Monday, February 22, 2010

Dredging 9/11 fear to support war

Nine years later, U.S. officials continue to justify the war in Afghanistan with the threat of another 9/11. On NBC's "Meet the Press" yesterday, U.S. general David Petreaus said, "I don't use words like 'optimist' or 'pessimist.' I use 'realist.' . . . We're in Afghanistan to ensure it cannot once again be a sanctuary for the kinds of attacks that were carried out on 9/11."

However, Afghans perceive U.S. military efforts there as terrorism, as civilians continue to be killed through drone bombings and other strikes. Just today a NATO airstrike killed 27 Afghan civilians in Marjah, despite the U.S. proclaimed effort to avoid civilian deaths during its current offensive there, the largest since the war began. Ironically, in its attempt to wipe out the Taliban, the U.S. and its (increasingly few -- see below) allies continue to stoke the flame of anger, resentment and fear within civilians, creating an even richer breeding ground for "terrorists" filled with anti-American sentiment.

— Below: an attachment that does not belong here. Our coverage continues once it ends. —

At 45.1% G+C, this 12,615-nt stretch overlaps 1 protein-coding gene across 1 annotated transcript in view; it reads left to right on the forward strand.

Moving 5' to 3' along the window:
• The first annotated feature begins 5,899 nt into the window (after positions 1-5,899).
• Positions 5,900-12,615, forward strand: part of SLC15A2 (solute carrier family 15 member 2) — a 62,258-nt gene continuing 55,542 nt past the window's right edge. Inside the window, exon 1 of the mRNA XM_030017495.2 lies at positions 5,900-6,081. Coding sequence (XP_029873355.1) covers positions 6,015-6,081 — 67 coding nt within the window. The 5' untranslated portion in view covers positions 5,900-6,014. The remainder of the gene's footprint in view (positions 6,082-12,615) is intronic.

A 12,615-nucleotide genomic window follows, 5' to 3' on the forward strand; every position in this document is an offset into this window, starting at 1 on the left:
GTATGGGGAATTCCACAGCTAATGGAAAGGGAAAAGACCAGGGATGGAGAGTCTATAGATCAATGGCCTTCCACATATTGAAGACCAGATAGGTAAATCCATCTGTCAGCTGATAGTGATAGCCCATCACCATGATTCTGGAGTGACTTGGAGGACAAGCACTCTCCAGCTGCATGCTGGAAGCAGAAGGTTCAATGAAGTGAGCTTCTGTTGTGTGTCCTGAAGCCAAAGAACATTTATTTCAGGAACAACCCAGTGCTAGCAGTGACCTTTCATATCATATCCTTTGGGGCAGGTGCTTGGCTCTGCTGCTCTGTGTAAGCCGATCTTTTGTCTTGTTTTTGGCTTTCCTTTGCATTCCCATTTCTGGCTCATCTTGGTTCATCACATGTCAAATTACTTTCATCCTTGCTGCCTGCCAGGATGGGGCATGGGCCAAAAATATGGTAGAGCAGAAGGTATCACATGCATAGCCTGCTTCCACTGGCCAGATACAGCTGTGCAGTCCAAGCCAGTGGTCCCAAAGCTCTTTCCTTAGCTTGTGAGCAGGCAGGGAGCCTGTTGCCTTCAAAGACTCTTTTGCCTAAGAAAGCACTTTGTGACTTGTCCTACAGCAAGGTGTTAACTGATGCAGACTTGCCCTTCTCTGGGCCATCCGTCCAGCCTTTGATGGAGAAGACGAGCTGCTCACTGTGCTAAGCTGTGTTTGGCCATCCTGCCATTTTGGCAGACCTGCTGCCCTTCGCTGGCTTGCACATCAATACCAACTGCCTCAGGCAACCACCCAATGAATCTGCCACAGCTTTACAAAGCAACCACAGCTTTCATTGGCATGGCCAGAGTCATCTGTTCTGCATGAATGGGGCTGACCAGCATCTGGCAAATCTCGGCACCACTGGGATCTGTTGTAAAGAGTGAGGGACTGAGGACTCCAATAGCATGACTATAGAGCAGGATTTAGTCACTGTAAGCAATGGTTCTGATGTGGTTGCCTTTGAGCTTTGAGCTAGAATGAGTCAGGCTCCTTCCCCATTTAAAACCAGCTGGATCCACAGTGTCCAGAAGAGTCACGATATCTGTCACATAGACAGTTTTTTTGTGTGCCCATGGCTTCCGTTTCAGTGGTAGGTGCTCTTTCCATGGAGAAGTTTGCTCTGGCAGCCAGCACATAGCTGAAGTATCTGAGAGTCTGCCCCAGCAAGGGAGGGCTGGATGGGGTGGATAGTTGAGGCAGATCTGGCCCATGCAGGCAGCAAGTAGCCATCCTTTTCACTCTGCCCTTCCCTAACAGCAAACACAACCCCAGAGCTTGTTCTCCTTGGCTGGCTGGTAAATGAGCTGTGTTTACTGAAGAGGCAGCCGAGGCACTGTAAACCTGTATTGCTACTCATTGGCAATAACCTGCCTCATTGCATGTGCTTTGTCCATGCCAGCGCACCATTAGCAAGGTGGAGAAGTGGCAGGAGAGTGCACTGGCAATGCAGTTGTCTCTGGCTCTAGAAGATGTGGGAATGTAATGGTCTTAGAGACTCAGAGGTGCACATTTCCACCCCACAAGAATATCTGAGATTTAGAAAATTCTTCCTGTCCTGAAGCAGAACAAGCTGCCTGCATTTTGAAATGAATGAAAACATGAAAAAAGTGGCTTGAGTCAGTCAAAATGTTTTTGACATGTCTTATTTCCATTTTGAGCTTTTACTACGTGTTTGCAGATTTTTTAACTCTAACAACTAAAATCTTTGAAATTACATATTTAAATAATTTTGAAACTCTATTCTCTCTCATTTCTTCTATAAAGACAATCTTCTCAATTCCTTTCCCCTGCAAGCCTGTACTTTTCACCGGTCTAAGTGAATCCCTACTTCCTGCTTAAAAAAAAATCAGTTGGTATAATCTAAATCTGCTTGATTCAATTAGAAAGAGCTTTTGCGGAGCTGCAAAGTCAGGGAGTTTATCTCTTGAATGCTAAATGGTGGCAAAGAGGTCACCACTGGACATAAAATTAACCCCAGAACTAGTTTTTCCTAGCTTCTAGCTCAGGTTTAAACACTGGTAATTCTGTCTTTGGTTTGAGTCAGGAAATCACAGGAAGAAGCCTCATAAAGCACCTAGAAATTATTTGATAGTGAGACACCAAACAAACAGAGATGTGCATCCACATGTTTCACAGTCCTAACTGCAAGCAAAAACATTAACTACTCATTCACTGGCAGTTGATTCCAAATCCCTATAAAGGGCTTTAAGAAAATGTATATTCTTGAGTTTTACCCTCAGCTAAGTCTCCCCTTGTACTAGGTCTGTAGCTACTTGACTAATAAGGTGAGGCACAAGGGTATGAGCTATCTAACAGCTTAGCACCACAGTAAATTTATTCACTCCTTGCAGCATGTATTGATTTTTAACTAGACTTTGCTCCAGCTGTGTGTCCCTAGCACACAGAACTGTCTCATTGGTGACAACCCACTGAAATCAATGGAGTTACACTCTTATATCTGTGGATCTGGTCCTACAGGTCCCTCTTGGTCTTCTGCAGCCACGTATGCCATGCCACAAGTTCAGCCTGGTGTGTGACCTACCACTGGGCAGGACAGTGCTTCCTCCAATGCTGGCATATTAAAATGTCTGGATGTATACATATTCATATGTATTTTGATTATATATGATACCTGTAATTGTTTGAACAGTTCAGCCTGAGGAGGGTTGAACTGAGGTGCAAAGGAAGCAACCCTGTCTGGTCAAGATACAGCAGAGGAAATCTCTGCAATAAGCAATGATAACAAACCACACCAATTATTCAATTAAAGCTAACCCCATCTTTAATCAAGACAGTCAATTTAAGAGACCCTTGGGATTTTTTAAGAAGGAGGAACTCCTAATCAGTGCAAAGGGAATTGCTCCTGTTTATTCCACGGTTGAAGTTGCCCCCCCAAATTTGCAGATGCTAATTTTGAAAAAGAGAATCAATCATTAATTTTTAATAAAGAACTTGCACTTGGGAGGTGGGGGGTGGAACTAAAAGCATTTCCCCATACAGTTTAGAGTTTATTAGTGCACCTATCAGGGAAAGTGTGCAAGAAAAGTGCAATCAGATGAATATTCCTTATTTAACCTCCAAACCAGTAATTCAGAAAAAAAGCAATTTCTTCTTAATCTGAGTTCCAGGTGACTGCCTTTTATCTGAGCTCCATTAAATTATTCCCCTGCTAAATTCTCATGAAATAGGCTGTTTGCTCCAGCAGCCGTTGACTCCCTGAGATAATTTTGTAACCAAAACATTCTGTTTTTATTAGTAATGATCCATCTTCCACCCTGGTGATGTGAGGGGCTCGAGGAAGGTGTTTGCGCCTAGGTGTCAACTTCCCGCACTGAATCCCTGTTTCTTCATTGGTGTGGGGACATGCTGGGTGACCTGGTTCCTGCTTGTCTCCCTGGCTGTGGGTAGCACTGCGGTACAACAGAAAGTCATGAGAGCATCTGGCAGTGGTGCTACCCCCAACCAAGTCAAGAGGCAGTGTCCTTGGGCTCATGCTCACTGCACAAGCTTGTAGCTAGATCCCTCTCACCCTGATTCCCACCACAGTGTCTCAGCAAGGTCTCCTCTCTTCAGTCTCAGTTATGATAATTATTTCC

Meanwhile, the Dutch government collapsed Sunday over its role in Afghanistan. When, after a 16-hour debate, Parliamentarians could not agree whether Dutch troops would continue to work in Afghanistan under a NATO request, all members of the Labor Party resigned their 12 Cabinet post. They wanted to reject the request. Shortly after the collapse, Prime Minister Jan-Peter Balkenende said troops would pull out of Afghanistan as originally planned.

If only the U.S. would figure out a way to follow suit.


  1. There's going to be anger, resentment and fear of the US whether we stay or leave, but yes we need to get out. Nine years is too long. If was ever going to get better, it would have by now.